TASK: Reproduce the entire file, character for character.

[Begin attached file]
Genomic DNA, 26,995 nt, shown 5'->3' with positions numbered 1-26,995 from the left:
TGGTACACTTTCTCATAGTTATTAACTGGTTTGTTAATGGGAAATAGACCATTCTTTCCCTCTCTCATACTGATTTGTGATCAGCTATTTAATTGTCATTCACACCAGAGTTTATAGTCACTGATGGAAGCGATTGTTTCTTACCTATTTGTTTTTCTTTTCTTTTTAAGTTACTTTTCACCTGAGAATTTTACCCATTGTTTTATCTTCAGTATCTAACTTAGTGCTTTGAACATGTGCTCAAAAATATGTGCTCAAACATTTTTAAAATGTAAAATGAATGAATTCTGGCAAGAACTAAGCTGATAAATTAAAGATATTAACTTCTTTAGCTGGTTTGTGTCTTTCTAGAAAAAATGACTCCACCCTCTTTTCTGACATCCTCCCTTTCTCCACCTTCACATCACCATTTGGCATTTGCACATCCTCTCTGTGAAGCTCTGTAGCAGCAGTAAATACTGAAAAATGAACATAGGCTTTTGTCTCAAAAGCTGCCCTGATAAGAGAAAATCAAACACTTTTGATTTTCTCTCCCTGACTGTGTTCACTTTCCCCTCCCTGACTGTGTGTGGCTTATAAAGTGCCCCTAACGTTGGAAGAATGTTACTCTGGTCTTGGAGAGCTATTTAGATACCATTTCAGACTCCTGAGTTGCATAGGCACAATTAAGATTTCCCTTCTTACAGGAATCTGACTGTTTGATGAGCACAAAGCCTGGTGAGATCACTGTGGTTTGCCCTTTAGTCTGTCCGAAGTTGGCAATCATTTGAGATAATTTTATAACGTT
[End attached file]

Genomic DNA, 26,995 nt, shown 5'->3' with positions numbered 1-26,995 from the left:
TGGTACACTTTCTCATAGTTATTAACTGGTTTGTTAATGGGAAATAGACCATTCTTTCCCTCTCTCATACTGATTTGTGATCAGCTATTTAATTGTCATTCACACCAGAGTTTATAGTCACTGATGGAAGCGATTGTTTCTTACCTATTTGTTTTTCTTTTCTTTTTAAGTTACTTTTCACCTGAGAATTTTACCCATTGTTTTATCTTCAGTATCTAACTTAGTGCTTTGAACATGTGCTCAAAAATATGTGCTCAAACATTTTTAAAATGTAAAATGAATGAATTCTGGCAAGAACTAAGCTGATAAATTAAAGATATTAACTTCTTTAGCTGGTTTGTGTCTTTCTAGAAAAAATGACTCCACCCTCTTTTCTGACATCCTCCCTTTCTCCACCTTCACATCACCATTTGGCATTTGCACATCCTCTCTGTGAAGCTCTGTAGCAGCAGTAAATACTGAAAAATGAACATAGGCTTTTGTCTCAAAAGCTGCCCTGATAAGAGAAAATCAAACACTTTTGATTTTCTCTCCCTGACTGTGTTCACTTTCCCCTCCCTGACTGTGTGTGGCTTATAAAGTGCCCCTAACGTTGGAAGAATGTTACTCTGGTCTTGGAGAGCTATTTAGATACCATTTCAGACTCCTGAGTTGCATAGGCACAATTAAGATTTCCCTTCTTACAGGAATCTGACTGTTTGATGAGCACAAAGCCTGGTGAGATCACTGTGGTTTGCCCTTTAGTCTGTCCGAAGTTGGCAATCATTTGAGATAATTTTATAACGTT